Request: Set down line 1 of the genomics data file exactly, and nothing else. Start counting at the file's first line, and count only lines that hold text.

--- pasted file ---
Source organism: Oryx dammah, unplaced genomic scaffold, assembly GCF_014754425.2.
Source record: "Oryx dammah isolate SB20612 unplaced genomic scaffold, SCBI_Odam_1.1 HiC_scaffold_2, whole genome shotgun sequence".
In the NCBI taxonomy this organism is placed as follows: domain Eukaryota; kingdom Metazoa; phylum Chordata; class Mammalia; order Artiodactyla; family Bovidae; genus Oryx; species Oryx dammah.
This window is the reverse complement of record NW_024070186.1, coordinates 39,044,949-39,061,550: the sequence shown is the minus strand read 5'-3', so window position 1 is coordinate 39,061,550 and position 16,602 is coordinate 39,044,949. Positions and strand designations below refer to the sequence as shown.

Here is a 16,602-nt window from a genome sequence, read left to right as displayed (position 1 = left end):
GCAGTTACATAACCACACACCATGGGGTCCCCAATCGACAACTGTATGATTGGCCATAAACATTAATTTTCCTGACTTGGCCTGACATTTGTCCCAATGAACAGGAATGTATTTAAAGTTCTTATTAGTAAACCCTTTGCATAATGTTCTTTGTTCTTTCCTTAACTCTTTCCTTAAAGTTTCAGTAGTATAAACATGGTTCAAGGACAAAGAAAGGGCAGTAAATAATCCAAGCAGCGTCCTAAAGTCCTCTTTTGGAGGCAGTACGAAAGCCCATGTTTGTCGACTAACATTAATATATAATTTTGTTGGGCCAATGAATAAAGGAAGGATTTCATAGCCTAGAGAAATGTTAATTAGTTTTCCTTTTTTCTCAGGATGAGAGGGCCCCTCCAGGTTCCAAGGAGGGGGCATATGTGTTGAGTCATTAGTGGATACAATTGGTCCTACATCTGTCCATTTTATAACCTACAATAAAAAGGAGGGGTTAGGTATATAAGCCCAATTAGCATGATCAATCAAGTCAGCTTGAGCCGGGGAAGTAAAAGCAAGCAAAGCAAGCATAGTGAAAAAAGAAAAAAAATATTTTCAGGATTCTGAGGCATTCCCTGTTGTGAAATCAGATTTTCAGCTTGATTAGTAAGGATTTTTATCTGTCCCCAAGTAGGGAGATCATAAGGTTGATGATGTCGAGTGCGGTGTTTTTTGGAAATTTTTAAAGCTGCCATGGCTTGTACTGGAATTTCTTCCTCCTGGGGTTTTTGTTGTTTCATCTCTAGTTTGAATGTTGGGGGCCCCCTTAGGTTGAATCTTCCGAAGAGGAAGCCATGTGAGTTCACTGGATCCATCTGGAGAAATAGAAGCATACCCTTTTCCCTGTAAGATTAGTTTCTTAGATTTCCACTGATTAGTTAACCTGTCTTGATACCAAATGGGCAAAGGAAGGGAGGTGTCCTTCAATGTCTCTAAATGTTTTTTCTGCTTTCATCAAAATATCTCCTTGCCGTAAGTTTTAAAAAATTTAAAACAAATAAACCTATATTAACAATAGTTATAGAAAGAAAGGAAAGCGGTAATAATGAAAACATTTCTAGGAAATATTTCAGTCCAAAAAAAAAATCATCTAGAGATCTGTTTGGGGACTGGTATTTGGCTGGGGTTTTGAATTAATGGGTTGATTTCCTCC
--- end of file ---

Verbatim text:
Source organism: Oryx dammah, unplaced genomic scaffold, assembly GCF_014754425.2.